News Scan for Feb 25, 2016

Saudi MERS cases
Flu vaccine strain recommendation
H1N1 replication study

Saudi Arabia reports 2 more MERS cases

Saudi Arabia's Ministry of Health (MOH) today confirmed two new MERS-CoV cases, both primary infections in men who had indirect contact with camels.

The first MERS-CoV (Middle East respiratory syndrome coronavirus) case-patient is a 60-year-old Saudi man from the southern city of Najran. He is in stable condition and is not a healthcare worker, the MOH said.

The second MERS infection involves a 56-year-old man in the northwestern city of Ha'il. He is hospitalized in critical condition and is not a healthcare worker.

Saudi Arabia has now had 1,302 MERS cases since the outbreak began in 2012, the MOH said. Of those cases, 742 people have recovered, 554 have died, and 6 involve patients still undergoing treatment.
Feb 25 Saudi MOH update


WHO advisers switch out 2 vaccine strains for 2016-17 flu season

Advisers to the World Health Organization (WHO) today recommended changing two of the three strains for the trivalent flu vaccines that manufacturers will make for the Northern Hemisphere's 2016-17 season.

The new recommendation swaps out the H3N2 A/Switzerland-like virus for influenza A/Hong Kong-like H3N2 and replaces the influenza B/Phuket-like virus with an influenza B/Brisbane-like virus. The influenza switch represents a lineage change, from Yamagata to Victoria.

The WHO said there are two newly emerging 2009 H1N1 subclades that continue to evolve, but viruses in them aren't antigenically distinguishable from the A/California-like vaccine strain.

For quadrivalent vaccines that contain vaccine viruses against both influenza B lineages, the WHO team recommends an influenza B/Phuket-like virus for the Yamagata strain.

The new recommendations match the ones the WHO made in September for the Southern Hemisphere's 2016 flu season.

The WHO bases its recommendations on a global analysis of circulating strains and their genetics, announcing its picks several months ahead of the upcoming flu seasons to account for the lengthy process of growing the viruses in eggs and cell culture and then manufacturing scale-up.

In a companion recommendation on the latest circulating zoonotic flu viruses, the same group recommended that two new candidate vaccine viruses be prepared: one against H5N6 avian flu and one against variant H1N1 (H1N1v).
Jan 25 WHO strain selection report
Jan 25 WHO zoonotic influenza candidate vaccine virus recommendations


Study: Mutations lead to increased pH1N1 replication, potential virulence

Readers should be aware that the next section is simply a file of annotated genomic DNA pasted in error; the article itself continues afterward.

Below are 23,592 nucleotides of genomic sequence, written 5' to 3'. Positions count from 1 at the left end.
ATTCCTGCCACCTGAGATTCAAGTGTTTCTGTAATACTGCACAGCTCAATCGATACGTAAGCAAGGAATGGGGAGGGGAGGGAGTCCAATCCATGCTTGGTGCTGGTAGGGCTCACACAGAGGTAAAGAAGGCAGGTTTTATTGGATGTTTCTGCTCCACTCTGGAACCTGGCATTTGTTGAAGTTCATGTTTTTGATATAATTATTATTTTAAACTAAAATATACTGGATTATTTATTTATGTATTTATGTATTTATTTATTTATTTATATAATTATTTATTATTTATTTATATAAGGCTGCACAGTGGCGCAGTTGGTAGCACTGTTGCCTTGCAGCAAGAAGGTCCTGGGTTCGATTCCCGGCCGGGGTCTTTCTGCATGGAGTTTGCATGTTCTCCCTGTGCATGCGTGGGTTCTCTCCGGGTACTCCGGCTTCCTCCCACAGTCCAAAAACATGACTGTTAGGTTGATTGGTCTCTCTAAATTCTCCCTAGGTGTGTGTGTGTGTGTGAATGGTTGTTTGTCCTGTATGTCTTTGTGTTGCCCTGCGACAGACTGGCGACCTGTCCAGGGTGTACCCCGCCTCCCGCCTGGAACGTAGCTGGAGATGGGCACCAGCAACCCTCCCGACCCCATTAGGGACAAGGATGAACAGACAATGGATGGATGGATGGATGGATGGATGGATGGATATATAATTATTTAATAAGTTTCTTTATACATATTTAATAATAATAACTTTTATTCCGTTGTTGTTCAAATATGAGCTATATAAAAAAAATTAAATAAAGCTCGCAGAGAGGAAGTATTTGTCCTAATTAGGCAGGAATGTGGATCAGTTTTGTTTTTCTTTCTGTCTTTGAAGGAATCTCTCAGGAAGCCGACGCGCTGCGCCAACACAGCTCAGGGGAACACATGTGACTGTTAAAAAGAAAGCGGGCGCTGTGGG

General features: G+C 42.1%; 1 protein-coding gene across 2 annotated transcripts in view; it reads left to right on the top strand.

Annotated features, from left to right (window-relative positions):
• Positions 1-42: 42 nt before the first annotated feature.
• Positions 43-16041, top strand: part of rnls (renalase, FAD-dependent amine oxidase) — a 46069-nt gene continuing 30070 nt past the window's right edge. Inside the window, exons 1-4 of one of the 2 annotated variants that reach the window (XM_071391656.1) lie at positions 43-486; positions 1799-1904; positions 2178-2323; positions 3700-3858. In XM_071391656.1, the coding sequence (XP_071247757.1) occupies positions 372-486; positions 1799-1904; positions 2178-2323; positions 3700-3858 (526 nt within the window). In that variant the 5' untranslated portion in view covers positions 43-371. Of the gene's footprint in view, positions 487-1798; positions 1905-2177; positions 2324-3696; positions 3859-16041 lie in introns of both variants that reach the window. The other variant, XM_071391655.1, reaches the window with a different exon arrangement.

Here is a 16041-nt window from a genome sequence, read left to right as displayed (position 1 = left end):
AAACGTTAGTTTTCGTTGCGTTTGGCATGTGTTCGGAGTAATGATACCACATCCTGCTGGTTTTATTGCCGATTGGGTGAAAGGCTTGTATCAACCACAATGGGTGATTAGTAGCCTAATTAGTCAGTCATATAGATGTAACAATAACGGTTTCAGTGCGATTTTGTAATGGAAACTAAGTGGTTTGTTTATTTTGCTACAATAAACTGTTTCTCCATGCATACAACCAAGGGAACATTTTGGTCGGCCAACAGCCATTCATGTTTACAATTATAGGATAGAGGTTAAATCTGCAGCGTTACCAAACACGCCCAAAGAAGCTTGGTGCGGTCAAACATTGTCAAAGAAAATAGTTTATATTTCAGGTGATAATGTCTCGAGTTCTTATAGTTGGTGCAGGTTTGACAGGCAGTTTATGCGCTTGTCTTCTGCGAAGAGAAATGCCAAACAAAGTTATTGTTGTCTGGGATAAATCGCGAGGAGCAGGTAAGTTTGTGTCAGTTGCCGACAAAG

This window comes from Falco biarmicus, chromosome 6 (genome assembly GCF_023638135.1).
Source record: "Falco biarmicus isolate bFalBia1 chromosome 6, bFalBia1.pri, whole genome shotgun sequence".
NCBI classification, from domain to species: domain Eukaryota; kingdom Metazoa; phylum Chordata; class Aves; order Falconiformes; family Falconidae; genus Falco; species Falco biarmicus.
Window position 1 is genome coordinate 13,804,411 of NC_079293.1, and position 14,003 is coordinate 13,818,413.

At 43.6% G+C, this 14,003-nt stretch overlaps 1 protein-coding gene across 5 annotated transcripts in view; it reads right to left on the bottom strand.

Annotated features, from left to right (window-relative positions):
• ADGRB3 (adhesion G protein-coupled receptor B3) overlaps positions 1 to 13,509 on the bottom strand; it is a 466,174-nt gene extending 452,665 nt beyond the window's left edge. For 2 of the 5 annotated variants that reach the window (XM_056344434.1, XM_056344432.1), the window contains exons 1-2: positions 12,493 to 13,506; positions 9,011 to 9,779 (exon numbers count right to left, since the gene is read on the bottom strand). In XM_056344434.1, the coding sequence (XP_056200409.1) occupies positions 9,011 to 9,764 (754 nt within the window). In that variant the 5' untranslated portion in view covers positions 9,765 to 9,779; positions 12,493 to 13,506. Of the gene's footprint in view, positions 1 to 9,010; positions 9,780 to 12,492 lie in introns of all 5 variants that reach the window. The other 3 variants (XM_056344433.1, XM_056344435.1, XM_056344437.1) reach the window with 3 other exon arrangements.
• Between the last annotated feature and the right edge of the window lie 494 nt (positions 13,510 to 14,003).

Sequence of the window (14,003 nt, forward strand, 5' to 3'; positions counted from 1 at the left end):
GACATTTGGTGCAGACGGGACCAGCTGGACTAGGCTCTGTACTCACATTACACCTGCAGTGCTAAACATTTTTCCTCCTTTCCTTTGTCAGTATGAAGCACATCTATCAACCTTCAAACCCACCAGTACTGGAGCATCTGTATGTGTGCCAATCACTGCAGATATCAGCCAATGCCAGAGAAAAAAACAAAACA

Experimentally induced adaptations in the 2009 H1N1 influenza virus led to dramatically increased replication rates and decreased receptor-binding affinity in human lung cells, according to findings published this week in Virology.

A team of German and Austrian researchers serially passaged a 2009 H1N1 variant isolate in human A549 lung epithelial cells to determine factors that might affect the strain's future virulence.

After six passages, the virus's replication rate abruptly rose, causing a 100-fold increase in viral titers. Both the original isolate and the adapted strain infected A549 cells with similar effectiveness.

Investigators identified five mutations that occurred with a frequency of more than 20% in viral hemagglutinin (HA). Three of these mutations led to an amino acid change in viral proteins.

Two HA mutations, HA1 D130E and HA2 I91L, caused significant changes to the A549 receptor-binding affinity. The mutation HA1 D130E affects the HA globular head near the cell receptor binding site, while HA2 I91L is located on the HA stem.

HA1 D130E led to an eightfold reduction in cell receptor binding strength and was also responsible for increased viral titers in mice infected with the adapted strain.

The mutation HA1 D130 is significant for future surveillance efforts, as it was seen at a frequency of only 0.14% in H1N1 viruses in 2009 and 2010, yet has increased to a frequency of 2.8% in recent years, the authors note. They said that their study has importance for surveillance of changes in H1N1 virulence and vaccine development needed to respond to potentially high viral titers.
Feb 23 Virology study

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